Safe and Sound

FIRST CAROLINA PEOPLE'S

GOLDSBORO, NC
3
Star Rating
FIRST CAROLINA PEOPLE'S is an NCUA-insured credit union started in 1952 and currently headquartered in GOLDSBORO, NC. The credit union has assets of $29.7 million, according to December 31, 2017, regulatory filings.

Members have $22.7 million on deposit tended by 9 full-time employees. With that footprint, the credit union currently holds loans and leases worth $22.7 million. Its 2,410 members currently have $26.6 million in shares with the credit union.

Overall, Bankrate believes that, as of December 31, 2017, FIRST CAROLINA PEOPLE'S exhibited a generally satisfactory condition, earning 3 out of 5 stars for safety and soundness. Here's a look at how the credit union faired on the three key criteria Bankrate used to score U.S. credit unions.

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THE INSTITUTION'S SCORE

Capital Score

Capital acts as a buffer against losses and affords protection for members when a credit union is experiencing financial instability. It follows then that an institution's level of capital is a crucial measurement of its financial fortitude. From a safety and soundness perspective, more capital is preferred.

FIRST CAROLINA PEOPLE'S received a score of 10 out of a possible 30 points on our test to measure the adequacy of a credit union's capital, coming in below the national average of 15.65.

FIRST CAROLINA PEOPLE'S appears to be weaker than its peers in this area, with a capitalization ratio of 10.00 percent in our test, below the average for all credit unions.

Asset Quality Score

In this test, Bankrate tries to determine the impact of problem assets, such as past-due loans, on the credit union's loan loss reserves and overall capitalization.

A credit union with lots of these kinds of assets could eventually be forced to use capital to cover losses, reducing its equity cushion. Many of those assets are also likely to be in non-accrual status and no longer earning interest for the credit union, resulting in lower earnings and potentially more risk of a failure in the future.

FIRST CAROLINA PEOPLE'S fell short of the national average of 38.09 on Bankrate's asset quality test, racking up 28 out of a possible 40 points .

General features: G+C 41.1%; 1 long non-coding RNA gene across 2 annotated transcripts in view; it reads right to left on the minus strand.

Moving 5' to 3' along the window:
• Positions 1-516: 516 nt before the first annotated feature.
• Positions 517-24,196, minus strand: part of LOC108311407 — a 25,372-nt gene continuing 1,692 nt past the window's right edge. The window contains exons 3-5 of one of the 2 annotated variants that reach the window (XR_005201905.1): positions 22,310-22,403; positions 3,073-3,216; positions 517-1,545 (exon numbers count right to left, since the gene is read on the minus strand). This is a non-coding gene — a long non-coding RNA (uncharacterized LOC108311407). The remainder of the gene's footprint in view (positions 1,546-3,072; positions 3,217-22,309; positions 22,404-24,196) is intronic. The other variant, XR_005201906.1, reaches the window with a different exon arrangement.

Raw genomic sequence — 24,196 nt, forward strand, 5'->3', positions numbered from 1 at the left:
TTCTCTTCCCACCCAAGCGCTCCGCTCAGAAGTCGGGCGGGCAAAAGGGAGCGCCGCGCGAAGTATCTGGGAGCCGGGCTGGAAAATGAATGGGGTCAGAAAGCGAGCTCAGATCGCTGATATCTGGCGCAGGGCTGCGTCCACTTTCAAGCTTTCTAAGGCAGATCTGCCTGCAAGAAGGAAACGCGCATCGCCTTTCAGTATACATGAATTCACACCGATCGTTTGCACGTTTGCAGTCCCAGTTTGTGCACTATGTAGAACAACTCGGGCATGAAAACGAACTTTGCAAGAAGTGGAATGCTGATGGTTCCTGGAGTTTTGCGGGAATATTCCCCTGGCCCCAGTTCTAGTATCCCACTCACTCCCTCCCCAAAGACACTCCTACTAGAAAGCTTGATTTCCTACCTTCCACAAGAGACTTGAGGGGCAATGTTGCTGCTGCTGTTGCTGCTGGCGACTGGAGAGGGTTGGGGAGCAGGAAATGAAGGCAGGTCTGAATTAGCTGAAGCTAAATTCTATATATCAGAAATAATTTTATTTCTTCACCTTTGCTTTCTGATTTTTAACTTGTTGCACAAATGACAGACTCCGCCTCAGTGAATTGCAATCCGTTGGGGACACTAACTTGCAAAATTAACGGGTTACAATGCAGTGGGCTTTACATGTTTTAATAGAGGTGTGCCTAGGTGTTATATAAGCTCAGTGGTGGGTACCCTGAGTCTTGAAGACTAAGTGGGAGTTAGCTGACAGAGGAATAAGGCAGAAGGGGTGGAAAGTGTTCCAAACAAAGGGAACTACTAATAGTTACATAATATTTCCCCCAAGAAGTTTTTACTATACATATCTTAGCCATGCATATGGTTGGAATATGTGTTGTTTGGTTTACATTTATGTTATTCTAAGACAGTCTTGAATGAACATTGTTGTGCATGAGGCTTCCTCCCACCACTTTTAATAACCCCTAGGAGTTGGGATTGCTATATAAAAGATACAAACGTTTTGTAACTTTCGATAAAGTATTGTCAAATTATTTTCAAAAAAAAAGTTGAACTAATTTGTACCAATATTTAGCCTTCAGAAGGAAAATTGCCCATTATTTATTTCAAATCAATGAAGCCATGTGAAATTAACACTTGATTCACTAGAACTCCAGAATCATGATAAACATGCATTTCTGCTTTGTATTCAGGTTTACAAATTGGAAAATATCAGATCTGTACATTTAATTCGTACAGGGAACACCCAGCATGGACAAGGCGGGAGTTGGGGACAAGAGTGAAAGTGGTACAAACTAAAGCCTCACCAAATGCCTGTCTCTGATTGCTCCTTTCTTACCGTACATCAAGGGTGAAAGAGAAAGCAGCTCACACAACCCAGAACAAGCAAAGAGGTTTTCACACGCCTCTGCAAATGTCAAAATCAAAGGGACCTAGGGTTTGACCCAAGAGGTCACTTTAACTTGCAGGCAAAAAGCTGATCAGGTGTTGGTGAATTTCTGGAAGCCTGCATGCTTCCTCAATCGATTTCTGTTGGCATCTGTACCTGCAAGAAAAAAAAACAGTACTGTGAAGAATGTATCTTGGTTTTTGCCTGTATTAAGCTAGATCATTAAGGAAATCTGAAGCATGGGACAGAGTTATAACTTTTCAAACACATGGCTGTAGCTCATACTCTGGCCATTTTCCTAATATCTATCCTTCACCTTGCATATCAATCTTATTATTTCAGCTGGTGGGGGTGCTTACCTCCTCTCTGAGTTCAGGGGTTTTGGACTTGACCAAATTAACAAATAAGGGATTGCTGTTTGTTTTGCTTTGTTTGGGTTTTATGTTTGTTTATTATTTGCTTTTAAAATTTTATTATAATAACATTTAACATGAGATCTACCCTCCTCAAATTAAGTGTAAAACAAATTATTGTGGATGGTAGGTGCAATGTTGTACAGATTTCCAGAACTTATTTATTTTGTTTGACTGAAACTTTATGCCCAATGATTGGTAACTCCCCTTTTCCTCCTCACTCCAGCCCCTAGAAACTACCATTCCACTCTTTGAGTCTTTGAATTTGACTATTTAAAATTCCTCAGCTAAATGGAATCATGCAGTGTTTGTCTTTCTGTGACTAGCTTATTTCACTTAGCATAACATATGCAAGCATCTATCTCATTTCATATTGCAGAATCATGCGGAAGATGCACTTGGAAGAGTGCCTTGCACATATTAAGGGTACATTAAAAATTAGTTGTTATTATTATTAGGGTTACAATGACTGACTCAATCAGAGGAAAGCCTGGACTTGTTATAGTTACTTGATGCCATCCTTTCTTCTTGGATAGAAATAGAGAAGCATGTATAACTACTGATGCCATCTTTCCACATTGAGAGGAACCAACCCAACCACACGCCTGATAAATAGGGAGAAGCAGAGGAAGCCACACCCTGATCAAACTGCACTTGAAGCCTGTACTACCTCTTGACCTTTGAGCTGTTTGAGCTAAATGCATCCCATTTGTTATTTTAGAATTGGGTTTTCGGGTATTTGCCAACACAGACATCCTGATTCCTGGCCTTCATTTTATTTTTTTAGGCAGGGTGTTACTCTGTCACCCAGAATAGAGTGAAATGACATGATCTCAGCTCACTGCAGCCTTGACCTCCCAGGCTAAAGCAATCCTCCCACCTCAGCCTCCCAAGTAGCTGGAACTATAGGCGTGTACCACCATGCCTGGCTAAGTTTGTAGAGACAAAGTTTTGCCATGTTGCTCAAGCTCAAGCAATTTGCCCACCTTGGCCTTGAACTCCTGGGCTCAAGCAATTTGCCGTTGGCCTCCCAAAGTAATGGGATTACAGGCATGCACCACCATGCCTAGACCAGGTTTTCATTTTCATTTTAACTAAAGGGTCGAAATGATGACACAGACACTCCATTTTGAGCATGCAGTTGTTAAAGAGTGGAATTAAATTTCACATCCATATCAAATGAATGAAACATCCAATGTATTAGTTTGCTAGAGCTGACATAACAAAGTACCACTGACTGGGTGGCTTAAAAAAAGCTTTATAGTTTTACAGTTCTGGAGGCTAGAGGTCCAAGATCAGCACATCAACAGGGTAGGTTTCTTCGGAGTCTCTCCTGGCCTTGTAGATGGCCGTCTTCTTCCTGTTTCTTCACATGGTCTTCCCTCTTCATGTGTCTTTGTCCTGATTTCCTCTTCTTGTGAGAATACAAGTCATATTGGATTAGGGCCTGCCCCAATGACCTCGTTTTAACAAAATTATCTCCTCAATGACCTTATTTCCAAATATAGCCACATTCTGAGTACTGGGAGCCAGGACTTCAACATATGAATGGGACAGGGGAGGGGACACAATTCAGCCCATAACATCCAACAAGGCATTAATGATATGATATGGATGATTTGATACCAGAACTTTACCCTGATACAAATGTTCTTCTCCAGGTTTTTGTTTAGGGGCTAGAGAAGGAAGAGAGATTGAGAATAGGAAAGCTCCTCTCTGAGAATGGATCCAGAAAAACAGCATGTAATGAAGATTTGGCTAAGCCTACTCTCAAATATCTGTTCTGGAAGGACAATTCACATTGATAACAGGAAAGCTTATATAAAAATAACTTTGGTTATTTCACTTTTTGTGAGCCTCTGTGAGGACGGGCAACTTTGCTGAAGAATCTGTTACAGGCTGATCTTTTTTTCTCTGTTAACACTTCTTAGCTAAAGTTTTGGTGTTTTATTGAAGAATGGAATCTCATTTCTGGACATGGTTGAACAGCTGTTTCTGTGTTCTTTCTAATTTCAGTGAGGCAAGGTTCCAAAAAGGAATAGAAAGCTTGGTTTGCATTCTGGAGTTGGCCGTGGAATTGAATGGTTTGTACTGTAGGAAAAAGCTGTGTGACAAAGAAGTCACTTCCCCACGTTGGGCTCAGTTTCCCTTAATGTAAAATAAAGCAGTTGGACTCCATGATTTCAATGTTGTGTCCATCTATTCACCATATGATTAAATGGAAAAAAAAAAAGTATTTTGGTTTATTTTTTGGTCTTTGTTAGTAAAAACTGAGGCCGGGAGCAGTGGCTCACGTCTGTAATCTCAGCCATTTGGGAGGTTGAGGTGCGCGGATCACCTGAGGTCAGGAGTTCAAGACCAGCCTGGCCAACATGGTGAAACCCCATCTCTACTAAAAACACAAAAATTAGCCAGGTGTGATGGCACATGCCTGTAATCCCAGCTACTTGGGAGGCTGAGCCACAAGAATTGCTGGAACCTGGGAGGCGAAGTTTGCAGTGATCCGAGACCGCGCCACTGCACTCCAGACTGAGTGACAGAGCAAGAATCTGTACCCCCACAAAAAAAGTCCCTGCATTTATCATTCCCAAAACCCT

Troubled assets made up 0.00 percent of the credit union's total assets in our test, below the national average and potentially indicative of superior financial strength compared to other credit unions.

Earnings score

How successful a credit union is at making money has an effect on its long-term survivability. A credit union can retain its earnings, expanding its capital buffer, or use them to address problematic loans, likely making the credit union more resilient in times of trouble. Conversely, losses lessen a credit union's ability to do those things.

FIRST CAROLINA PEOPLE'S scored 10 out of a possible 30 on Bankrate's earnings test, lower than the national average of 10.11.

One sign that FIRST CAROLINA PEOPLE'S is beating its peers in this area was its earnings ratio of 0.00 percent in our test, above the average for all credit unions.

WHAT IS SAFE & SOUND?

Bankrate.com's Safe & Sound Ratings provide a star rating system to evaluate the current financial status of financial institutions. The information gathered about banks, credit unions and thrifts is updated as set forth in the Terms of Use of Safe & Sound Ratings and Reports. The Safe & Sound Ratings information is grouped by categories of banks, thrifts and credit unions.

Scoring methodology

Bankrate.com evaluates the financial condition of institutions and assigns a one- to five-star rating for each with five stars representing the highest rating. Institutions with satisfactory performance will generally receive a rating of three or more stars. The majority of institutions fall into the three- to four-star range. An institution with an "NR" rating may be too new to rate or may have limited the publicly available information in their regulatory filings. The "NR" is not an indication of financial strength or weakness. The Safe & Sound rating is believed to be reliable, but the information is not guaranteed. In addition, events since the information was collected may have altered the institution's financial condition.